Now at this point I must point out, that I was doing the 'Chinese Tour'. The guide did not speak English. I picked up on the fact that we were allowed to take our cameras etc, but we were not allowed to take our hats, cigarettes and cigarette lighters. As we joined the queue at the entrance, I realised that I had a cigarette lighter in my pocket and so ran back to the bus to give it to the driver. MingXing did not bother to enlighten me about anything else I might be carrying which ought to have been left in the bus.
And so it was as I went through the metal detector, that I was pulled aside and asked to empty my pockets. They took my sweets, my extra camera batteries, a small pack of tissues and my handkerchief. Having finally divested myself of absolutely everything in my trousers, (and without being facetious), I honestly expected that I was next going to be asked to drop my trousers. It was worse than any airport security I have ever encountered. Finally passing inspection, I was allowed to board the bus which took us onto the dam.
It was later explained to me that all the disposed of items were a potential threat to the operational capability of the dam, were they to have been dropped. I guess the paper and coin money that I was handed back to carry, my sunglasses, and my camera posed no threat at all.
|Banks of the River at YiChang - taken from the Yiling Bridge|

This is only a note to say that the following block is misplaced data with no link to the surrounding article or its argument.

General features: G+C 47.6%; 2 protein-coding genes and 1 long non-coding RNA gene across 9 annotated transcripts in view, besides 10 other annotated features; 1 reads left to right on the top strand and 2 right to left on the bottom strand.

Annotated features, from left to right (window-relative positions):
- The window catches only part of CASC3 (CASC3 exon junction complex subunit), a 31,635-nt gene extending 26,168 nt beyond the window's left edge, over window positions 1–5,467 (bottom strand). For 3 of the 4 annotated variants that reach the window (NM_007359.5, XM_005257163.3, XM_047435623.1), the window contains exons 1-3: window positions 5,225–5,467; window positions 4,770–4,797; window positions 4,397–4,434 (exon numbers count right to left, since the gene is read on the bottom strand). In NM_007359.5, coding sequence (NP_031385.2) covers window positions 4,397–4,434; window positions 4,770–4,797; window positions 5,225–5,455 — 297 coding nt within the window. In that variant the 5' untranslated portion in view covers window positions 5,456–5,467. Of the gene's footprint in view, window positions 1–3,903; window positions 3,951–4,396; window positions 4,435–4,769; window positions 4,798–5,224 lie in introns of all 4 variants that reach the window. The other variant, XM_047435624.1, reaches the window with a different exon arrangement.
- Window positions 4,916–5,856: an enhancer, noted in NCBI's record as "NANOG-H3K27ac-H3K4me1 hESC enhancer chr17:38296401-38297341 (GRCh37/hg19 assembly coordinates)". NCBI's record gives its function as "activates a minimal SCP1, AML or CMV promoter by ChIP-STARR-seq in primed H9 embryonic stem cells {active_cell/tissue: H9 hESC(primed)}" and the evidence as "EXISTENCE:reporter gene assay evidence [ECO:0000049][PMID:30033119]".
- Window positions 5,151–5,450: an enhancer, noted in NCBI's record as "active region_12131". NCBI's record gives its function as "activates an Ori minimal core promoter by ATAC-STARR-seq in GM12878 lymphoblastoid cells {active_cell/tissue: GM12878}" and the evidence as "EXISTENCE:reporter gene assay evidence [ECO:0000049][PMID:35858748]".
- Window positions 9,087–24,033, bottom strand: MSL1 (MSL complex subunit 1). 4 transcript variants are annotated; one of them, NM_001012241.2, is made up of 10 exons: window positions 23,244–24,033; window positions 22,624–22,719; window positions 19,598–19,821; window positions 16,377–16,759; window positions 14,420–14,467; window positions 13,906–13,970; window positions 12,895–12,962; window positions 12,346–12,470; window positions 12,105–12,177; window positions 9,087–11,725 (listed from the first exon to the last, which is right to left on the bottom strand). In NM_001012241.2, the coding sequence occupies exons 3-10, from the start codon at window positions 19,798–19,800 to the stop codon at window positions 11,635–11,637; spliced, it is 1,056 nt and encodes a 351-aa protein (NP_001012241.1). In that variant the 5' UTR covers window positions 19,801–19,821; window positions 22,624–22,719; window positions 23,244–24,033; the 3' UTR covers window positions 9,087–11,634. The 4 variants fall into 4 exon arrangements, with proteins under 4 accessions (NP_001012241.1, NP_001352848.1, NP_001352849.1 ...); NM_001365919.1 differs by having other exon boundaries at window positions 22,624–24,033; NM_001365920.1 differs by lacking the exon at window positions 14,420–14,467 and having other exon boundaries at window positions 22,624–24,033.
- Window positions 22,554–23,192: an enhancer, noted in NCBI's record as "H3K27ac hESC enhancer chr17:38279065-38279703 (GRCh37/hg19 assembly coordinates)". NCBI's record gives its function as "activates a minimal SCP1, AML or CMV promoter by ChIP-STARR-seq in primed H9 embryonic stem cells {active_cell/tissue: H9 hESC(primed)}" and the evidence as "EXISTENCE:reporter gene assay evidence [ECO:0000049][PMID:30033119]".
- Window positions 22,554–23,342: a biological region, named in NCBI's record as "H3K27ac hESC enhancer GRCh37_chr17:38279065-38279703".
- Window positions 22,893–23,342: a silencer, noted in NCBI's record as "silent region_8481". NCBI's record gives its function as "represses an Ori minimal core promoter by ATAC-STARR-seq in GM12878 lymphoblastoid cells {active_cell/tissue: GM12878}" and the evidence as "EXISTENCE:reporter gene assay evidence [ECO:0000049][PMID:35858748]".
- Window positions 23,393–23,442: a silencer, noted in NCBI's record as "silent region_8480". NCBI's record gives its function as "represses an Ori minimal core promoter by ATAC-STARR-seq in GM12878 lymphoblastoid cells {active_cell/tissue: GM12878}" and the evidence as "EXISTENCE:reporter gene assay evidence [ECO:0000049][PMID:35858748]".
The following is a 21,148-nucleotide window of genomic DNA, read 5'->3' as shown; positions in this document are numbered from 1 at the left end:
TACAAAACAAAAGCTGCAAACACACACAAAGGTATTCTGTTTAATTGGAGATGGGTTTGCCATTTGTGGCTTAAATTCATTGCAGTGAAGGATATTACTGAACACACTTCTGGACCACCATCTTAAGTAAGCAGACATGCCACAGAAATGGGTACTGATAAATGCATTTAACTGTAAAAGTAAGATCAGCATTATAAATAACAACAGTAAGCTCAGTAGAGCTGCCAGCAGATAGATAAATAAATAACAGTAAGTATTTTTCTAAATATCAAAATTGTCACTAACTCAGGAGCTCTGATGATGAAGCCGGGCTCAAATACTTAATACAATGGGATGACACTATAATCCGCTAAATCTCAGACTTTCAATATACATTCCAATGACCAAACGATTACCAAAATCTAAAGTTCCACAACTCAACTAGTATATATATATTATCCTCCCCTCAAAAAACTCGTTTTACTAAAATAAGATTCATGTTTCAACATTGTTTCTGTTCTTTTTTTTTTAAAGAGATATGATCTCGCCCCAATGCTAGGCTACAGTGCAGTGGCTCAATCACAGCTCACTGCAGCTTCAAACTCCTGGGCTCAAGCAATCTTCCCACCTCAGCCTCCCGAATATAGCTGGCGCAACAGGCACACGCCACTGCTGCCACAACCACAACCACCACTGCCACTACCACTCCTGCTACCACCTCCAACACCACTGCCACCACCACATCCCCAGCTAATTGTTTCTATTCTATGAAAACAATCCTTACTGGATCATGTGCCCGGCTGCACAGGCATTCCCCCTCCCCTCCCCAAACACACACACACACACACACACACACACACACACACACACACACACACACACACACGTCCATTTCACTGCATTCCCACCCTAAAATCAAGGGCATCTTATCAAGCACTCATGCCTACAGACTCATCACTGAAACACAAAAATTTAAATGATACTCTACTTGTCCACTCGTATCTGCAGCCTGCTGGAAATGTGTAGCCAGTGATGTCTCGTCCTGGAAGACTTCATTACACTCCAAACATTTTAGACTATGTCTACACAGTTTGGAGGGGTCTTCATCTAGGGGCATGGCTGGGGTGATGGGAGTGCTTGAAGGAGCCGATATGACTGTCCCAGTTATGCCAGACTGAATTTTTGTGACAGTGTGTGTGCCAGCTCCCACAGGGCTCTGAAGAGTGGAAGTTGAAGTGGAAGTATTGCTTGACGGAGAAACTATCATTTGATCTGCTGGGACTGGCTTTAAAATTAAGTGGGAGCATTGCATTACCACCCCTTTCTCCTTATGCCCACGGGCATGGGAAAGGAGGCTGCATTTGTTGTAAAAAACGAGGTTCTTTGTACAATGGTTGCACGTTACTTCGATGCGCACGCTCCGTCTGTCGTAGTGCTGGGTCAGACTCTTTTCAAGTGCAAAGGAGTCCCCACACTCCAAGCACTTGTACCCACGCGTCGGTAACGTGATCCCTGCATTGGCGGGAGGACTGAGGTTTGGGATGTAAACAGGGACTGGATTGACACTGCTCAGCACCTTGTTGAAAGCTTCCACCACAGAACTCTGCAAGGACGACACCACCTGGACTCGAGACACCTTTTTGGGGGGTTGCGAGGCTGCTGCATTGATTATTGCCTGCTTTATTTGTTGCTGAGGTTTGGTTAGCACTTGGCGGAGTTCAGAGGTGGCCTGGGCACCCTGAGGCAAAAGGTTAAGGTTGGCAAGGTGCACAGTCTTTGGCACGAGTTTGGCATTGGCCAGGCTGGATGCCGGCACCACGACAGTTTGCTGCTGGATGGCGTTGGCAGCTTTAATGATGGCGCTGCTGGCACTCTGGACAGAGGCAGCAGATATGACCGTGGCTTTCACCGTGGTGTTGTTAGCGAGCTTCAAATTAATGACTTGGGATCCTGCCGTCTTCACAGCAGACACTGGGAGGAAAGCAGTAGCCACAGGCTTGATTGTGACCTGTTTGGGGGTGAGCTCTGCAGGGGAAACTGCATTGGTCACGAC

After our little trip, we headed back to the bus and set off for the other side of the river to visit a little park, from which we were given a different perspective of the three gorge dam project.
In all the trip lasted about four and a half hours and well worth the money we paid, and I would recommend it to everyone. Of course, you might want to arrange to go on a tour with an English guide.
I hope you have enjoyed this story.
R.P.BenDedek is the pseudonym of the Author of 'The King's Calendar: The Secret of Qumran' (www.kingscalendar.com), and is a guest columnist at Magic City Morning Star News. An Australian, he currently teaches Conversational English in China.
Photographic Stories from China: http://www.kingscalendar.com/cgi-bin/index.cgi?action=viewnews&id=128
"The King's Calendar" is a chronological study of the historical books of the Bible (Kings and Chronicles), Josephus, Seder Olam Rabbah, and the (Essene) Damascus Document of The Dead Sea Scrolls.